Richard McGuire writes: The dogs breakfast that is now the telecommunications scene in Australia is what you get when policy is driven by ideology. When Telstra decided not to proceed with the fibre to the node network, the government and their cheer squad in the commentariat, were “mugged by reality”. It is now obvious that if Telstra doesn’t build fibre to the node, no one will. So much for the mantra about competition. As for regulation, the ACCC has only ever been interested in driving down the price of telecommunications services. Where the money comes from to upgrade and maintain the network appears to be an afterthought. How long is the national interest going to be held hostage to the interests of “mum and dad shareholders”? Above the constant chatter about the share price only now are we beginning to hear that, just maybe, the government should retain ownership of the core network, namely the pits, pipes, poles, cables, exchanges and communication towers that span our continent. Surely it is time the national interest became prime consideration in the Telstra debate.

Sinclair Robieson, who covered the 1977 Australian tour of England, writes from London: Surely there is a major conflict of interest involved in the Darrell Hair furore. The question is: should he ever have been named to stand as an umpire in these (northern) summer’s Test matches? After all, Hair lives in Lincolnshire and has an English wife. He’s been both domiciled and resident in the UK for three years. How, then, can he be regarded as a “neutral” umpire in games where England are playing? Also, the fact remains that no evidence has emerged to nail any Pakistani player for ball-tampering. Sky TV’s 26 cameras around the Oval picked up nothing suspicious. Hair certainly will have to explain this away when Inzamam’s hearing eventually takes place. How convenient that the ICC’s chief referee couldn’t make it to a Friday hearing. Cynics like me might just conclude that, had this hearing taken place and Inzy copped a ban, the entire Pakistan team would have been on a plane home that night. Thus wiping out the lucrative one-day series and forcing the English Cricket Board to pay back all that lovely moolah to the punters. A last thought. It’s hardly a secret that Asian countries have long been unhappy about the present world cricket set-up. Would a ban on Inzy lead them to walk out of the ICC and set up their own body? Now that WOULD be interesting.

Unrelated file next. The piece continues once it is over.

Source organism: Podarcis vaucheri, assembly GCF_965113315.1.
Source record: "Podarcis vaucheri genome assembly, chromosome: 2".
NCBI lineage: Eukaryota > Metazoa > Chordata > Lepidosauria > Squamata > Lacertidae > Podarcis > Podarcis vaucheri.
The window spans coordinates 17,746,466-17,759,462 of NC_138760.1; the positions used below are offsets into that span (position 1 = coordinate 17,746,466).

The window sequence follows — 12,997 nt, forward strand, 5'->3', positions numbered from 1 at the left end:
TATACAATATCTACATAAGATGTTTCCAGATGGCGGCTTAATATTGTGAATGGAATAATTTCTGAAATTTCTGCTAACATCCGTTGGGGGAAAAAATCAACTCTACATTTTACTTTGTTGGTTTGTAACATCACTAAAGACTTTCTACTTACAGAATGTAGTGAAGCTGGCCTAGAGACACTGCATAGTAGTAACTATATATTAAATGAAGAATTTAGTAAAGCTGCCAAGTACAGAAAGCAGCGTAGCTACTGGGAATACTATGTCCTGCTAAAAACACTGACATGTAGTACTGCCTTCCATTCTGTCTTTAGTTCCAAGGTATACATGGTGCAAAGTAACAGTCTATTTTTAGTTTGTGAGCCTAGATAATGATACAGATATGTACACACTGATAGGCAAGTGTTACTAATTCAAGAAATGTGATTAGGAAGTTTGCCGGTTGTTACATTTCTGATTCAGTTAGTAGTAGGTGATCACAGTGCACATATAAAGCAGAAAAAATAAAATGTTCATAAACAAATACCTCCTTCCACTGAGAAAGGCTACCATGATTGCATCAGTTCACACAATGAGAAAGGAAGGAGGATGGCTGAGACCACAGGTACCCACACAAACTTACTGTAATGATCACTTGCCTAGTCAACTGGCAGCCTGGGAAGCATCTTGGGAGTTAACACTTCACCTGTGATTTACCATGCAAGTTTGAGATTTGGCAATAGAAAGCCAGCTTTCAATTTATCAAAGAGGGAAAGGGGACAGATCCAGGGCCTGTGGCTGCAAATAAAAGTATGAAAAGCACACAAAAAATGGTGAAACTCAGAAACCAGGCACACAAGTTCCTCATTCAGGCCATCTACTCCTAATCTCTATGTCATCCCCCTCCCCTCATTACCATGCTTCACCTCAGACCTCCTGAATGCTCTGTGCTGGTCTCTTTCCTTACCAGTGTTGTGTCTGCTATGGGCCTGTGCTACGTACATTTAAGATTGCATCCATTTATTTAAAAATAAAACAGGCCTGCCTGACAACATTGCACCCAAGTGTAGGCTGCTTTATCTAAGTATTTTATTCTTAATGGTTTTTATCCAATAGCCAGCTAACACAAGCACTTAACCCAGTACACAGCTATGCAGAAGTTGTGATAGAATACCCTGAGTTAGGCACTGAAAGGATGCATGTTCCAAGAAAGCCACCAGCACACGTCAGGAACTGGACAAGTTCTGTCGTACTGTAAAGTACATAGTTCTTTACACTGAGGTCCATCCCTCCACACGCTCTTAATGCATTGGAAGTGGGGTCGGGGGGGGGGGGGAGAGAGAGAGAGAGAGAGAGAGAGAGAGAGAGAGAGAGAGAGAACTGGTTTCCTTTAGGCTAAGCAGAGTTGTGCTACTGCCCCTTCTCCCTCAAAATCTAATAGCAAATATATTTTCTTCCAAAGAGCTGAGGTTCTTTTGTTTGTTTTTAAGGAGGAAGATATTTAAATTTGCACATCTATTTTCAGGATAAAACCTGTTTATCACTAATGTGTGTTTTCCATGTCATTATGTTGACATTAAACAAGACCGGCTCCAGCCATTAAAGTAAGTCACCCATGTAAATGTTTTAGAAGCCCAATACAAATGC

Linda Jaivin writes: Singapore’s House of Mao (“Turning Dictators into Restaurants” – Charles Richardson) is just one minor example of a fad for Mao-themed restaurants — the fad was huge in China itself, though it’s past its peak. In the Nineties I visited a restaurant in Beijing which wasn’t only dedicated to the memory of Mao, but to the Cultural Revolution. It even served “remembering bitterness” meals of fried locusts as well as the usual Hunanese dishes (Mao was from Hunan Province). The décor was rural poverty chic. It was packed.

Simon Brown writes: Your new header is garish and unsightly, sorry.

Andrew George writes: Re. the dump on the Lateline stories on Mutitjulu by “Darwin media watcher Bob Gosford” (22 August, item 4) is he the Bob Gosford who was legal officer of the Northern Land Council in 2000-1? If so why didn’t you tell us that? What’s his relationship with ALP’s Clare Martin and Warren Snowdon and his political and personal agenda? Gosford highlights Snowdon’s apoplexy that the ABC wouldn’t run his spin without question — quel horreur!. (Disclosure: I’ve got nothing to do with Brough and often disagree with Lateline but I want honesty about aboriginal injustice). This aboriginal abuse matter has provoked political defence strategies and Martin, Gosford, Crikey, Snowdon and Indigenous Times seem to disregard aboriginal women and children to apologise for existing networks and cover ups. Looking at the woman interviewed on Lateline, Prof Judy Atkinson, the support by NAAJA etc. I know who I believe. Don’t trivialise this issue with right political cr-p, Crikey. We don’t care about who was employed by Brough — we want the truth, and action. Rex Wild, QC, the former NT DPP, is co-chairing the inquiry into the sexual abuse of children in Aboriginal communities. Let’s wait for that and don’t channel distractions for damage control purposes.

Rob Gosford responds: I worked as a lawyer at the NLC for a couple of years but I can’t see the relevance of my employment more than 5 years ago to any comment I made re this matter. I have no relationship with Clare Martin, other than being a past constituent, and I’ve known Warren for many years, but hey, so do lots of other people in Darwin.